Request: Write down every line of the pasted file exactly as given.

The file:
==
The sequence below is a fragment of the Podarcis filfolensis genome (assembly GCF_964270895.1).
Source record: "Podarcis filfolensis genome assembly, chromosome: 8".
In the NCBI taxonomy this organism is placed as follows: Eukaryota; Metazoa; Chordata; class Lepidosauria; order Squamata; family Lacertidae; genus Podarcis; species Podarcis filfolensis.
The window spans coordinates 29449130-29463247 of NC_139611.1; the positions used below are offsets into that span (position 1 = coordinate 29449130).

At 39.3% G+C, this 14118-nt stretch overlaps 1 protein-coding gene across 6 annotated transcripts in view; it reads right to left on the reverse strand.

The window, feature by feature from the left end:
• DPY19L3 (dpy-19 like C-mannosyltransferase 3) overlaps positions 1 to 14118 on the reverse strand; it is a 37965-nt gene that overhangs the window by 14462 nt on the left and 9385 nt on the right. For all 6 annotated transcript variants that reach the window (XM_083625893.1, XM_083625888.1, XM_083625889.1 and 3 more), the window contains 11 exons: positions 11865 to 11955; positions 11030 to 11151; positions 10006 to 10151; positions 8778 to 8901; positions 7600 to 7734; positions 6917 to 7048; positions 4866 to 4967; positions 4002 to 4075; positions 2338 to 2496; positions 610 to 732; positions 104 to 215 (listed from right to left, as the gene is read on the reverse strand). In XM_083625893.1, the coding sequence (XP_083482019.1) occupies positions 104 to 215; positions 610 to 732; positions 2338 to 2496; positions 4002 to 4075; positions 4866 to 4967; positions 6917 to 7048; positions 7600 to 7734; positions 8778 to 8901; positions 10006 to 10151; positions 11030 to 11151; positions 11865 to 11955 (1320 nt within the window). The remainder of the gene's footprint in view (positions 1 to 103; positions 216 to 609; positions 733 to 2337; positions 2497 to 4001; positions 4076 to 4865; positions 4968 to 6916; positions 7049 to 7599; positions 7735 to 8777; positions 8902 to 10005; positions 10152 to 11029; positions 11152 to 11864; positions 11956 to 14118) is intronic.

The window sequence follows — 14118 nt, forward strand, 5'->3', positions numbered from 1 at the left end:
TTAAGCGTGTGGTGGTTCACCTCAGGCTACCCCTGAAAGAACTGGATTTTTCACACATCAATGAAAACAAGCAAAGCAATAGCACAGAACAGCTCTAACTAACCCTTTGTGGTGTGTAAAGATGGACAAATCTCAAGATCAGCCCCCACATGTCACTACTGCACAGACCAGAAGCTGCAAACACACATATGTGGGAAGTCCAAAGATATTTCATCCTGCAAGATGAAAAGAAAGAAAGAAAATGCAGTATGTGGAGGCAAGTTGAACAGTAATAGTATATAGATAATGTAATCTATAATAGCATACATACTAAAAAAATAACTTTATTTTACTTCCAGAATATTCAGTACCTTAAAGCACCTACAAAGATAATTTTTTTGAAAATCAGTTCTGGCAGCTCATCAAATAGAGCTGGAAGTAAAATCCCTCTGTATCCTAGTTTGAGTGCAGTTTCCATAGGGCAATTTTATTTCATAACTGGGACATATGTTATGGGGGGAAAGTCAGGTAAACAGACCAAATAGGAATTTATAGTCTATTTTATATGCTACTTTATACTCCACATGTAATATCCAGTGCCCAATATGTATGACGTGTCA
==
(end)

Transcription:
The sequence below is a fragment of the Podarcis filfolensis genome (assembly GCF_964270895.1).
Source record: "Podarcis filfolensis genome assembly, chromosome: 8".
In the NCBI taxonomy this organism is placed as follows: Eukaryota; Metazoa; Chordata; class Lepidosauria; order Squamata; family Lacertidae; genus Podarcis; species Podarcis filfolensis.
The window spans coordinates 29449130-29463247 of NC_139611.1; the positions used below are offsets into that span (position 1 = coordinate 29449130).

At 39.3% G+C, this 14118-nt stretch overlaps 1 protein-coding gene across 6 annotated transcripts in view; it reads right to left on the reverse strand.

The window, feature by feature from the left end:
• DPY19L3 (dpy-19 like C-mannosyltransferase 3) overlaps positions 1 to 14118 on the reverse strand; it is a 37965-nt gene that overhangs the window by 14462 nt on the left and 9385 nt on the right. For all 6 annotated transcript variants that reach the window (XM_083625893.1, XM_083625888.1, XM_083625889.1 and 3 more), the window contains 11 exons: positions 11865 to 11955; positions 11030 to 11151; positions 10006 to 10151; positions 8778 to 8901; positions 7600 to 7734; positions 6917 to 7048; positions 4866 to 4967; positions 4002 to 4075; positions 2338 to 2496; positions 610 to 732; positions 104 to 215 (listed from right to left, as the gene is read on the reverse strand). In XM_083625893.1, the coding sequence (XP_083482019.1) occupies positions 104 to 215; positions 610 to 732; positions 2338 to 2496; positions 4002 to 4075; positions 4866 to 4967; positions 6917 to 7048; positions 7600 to 7734; positions 8778 to 8901; positions 10006 to 10151; positions 11030 to 11151; positions 11865 to 11955 (1320 nt within the window). The remainder of the gene's footprint in view (positions 1 to 103; positions 216 to 609; positions 733 to 2337; positions 2497 to 4001; positions 4076 to 4865; positions 4968 to 6916; positions 7049 to 7599; positions 7735 to 8777; positions 8902 to 10005; positions 10152 to 11029; positions 11152 to 11864; positions 11956 to 14118) is intronic.

The window sequence follows — 14118 nt, forward strand, 5'->3', positions numbered from 1 at the left end:
TTAAGCGTGTGGTGGTTCACCTCAGGCTACCCCTGAAAGAACTGGATTTTTCACACATCAATGAAAACAAGCAAAGCAATAGCACAGAACAGCTCTAACTAACCCTTTGTGGTGTGTAAAGATGGACAAATCTCAAGATCAGCCCCCACATGTCACTACTGCACAGACCAGAAGCTGCAAACACACATATGTGGGAAGTCCAAAGATATTTCATCCTGCAAGATGAAAAGAAAGAAAGAAAATGCAGTATGTGGAGGCAAGTTGAACAGTAATAGTATATAGATAATGTAATCTATAATAGCATACATACTAAAAAAATAACTTTATTTTACTTCCAGAATATTCAGTACCTTAAAGCACCTACAAAGATAATTTTTTTGAAAATCAGTTCTGGCAGCTCATCAAATAGAGCTGGAAGTAAAATCCCTCTGTATCCTAGTTTGAGTGCAGTTTCCATAGGGCAATTTTATTTCATAACTGGGACATATGTTATGGGGGGAAAGTCAGGTAAACAGACCAAATAGGAATTTATAGTCTATTTTATATGCTACTTTATACTCCACATGTAATATCCAGTGCCCAATATGTATGACGTGTCA